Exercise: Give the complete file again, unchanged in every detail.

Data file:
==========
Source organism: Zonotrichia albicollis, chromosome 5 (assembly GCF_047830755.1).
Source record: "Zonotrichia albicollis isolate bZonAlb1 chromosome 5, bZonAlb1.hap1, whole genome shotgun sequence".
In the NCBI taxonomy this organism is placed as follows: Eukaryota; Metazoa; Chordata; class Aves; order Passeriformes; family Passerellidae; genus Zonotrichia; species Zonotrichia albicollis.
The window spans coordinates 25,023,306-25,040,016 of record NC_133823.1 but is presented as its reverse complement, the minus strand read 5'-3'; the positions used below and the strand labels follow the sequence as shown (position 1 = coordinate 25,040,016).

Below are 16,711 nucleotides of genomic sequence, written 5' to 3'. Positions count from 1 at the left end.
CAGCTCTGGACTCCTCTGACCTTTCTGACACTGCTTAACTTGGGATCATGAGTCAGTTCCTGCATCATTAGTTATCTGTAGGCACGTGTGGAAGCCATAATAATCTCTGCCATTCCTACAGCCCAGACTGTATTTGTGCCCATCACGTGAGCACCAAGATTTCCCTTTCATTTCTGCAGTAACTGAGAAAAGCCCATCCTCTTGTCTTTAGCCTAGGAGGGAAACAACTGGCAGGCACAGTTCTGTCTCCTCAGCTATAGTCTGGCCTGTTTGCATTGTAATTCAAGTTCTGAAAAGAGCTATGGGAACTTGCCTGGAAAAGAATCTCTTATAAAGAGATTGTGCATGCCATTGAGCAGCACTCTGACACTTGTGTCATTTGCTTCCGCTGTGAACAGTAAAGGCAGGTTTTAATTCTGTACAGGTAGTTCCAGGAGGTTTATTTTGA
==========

Source organism: Zonotrichia albicollis, chromosome 5 (assembly GCF_047830755.1).
Source record: "Zonotrichia albicollis isolate bZonAlb1 chromosome 5, bZonAlb1.hap1, whole genome shotgun sequence".
In the NCBI taxonomy this organism is placed as follows: Eukaryota; Metazoa; Chordata; class Aves; order Passeriformes; family Passerellidae; genus Zonotrichia; species Zonotrichia albicollis.
The window spans coordinates 25,023,306-25,040,016 of record NC_133823.1 but is presented as its reverse complement, the minus strand read 5'-3'; the positions used below and the strand labels follow the sequence as shown (position 1 = coordinate 25,040,016).

Below are 16,711 nucleotides of genomic sequence, written 5' to 3'. Positions count from 1 at the left end.
CAGCTCTGGACTCCTCTGACCTTTCTGACACTGCTTAACTTGGGATCATGAGTCAGTTCCTGCATCATTAGTTATCTGTAGGCACGTGTGGAAGCCATAATAATCTCTGCCATTCCTACAGCCCAGACTGTATTTGTGCCCATCACGTGAGCACCAAGATTTCCCTTTCATTTCTGCAGTAACTGAGAAAAGCCCATCCTCTTGTCTTTAGCCTAGGAGGGAAACAACTGGCAGGCACAGTTCTGTCTCCTCAGCTATAGTCTGGCCTGTTTGCATTGTAATTCAAGTTCTGAAAAGAGCTATGGGAACTTGCCTGGAAAAGAATCTCTTATAAAGAGATTGTGCATGCCATTGAGCAGCACTCTGACACTTGTGTCATTTGCTTCCGCTGTGAACAGTAAAGGCAGGTTTTAATTCTGTACAGGTAGTTCCAGGAGGTTTATTTTGA